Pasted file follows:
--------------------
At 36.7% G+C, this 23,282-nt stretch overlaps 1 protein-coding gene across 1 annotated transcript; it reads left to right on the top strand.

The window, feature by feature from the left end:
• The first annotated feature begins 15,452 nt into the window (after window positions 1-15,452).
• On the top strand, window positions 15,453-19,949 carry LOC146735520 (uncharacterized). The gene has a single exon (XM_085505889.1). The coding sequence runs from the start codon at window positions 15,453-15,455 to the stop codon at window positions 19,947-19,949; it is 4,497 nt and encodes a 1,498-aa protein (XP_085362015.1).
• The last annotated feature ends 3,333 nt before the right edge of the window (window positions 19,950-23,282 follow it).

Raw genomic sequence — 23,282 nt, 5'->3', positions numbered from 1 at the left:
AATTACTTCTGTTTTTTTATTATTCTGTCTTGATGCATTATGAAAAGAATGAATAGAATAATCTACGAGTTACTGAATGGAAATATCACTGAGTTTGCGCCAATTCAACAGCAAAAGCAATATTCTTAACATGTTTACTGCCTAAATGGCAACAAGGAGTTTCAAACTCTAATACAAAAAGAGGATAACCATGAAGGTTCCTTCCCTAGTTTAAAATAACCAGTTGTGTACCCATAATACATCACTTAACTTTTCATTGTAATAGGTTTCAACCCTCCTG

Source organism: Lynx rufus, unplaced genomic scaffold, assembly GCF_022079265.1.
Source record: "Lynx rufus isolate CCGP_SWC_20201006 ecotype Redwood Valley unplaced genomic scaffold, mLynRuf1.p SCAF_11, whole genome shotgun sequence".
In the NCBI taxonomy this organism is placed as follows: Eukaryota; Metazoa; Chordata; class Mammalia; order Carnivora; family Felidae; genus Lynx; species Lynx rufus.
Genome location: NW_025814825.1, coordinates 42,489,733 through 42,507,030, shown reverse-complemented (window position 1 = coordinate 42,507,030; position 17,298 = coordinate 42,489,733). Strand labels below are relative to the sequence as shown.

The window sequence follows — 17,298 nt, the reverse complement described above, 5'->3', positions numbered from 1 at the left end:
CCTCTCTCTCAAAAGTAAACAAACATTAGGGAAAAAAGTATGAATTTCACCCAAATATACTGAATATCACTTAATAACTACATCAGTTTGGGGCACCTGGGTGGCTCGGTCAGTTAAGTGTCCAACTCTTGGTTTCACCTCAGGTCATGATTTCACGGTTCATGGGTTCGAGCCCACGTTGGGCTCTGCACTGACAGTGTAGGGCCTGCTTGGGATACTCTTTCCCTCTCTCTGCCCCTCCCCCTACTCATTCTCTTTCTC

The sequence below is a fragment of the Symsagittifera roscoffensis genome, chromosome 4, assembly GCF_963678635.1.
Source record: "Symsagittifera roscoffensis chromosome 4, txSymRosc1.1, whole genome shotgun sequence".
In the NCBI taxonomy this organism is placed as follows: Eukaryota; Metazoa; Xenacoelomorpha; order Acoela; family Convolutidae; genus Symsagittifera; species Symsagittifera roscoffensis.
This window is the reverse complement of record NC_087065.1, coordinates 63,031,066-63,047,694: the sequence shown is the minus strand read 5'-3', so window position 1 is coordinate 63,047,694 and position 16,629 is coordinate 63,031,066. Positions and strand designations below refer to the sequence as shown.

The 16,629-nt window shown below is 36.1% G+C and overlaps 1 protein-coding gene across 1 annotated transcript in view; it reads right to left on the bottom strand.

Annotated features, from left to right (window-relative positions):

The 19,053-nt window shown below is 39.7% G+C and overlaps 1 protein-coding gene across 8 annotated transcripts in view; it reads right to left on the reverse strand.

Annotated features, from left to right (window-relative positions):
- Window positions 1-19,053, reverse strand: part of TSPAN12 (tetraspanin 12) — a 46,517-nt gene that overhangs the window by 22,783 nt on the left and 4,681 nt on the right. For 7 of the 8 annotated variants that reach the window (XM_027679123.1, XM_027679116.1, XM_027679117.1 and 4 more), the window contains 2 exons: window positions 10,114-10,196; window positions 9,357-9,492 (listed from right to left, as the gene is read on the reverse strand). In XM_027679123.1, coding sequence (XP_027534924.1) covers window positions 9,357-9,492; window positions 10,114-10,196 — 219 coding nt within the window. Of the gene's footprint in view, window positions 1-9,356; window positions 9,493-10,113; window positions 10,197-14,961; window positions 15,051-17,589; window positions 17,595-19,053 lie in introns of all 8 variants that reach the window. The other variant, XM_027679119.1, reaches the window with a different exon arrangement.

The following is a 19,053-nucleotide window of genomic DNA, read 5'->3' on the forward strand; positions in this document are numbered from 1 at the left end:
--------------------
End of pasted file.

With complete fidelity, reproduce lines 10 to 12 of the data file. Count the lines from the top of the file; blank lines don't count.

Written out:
In the NCBI taxonomy this organism is placed as follows: Eukaryota; Metazoa; Chordata; class Mammalia; order Carnivora; family Felidae; genus Lynx; species Lynx rufus.
Genome location: NW_025814825.1, coordinates 42,489,733 through 42,507,030, shown reverse-complemented (window position 1 = coordinate 42,507,030; position 17,298 = coordinate 42,489,733). Strand labels below are relative to the sequence as shown.

The window sequence follows — 17,298 nt, the reverse complement described above, 5'->3', positions numbered from 1 at the left end: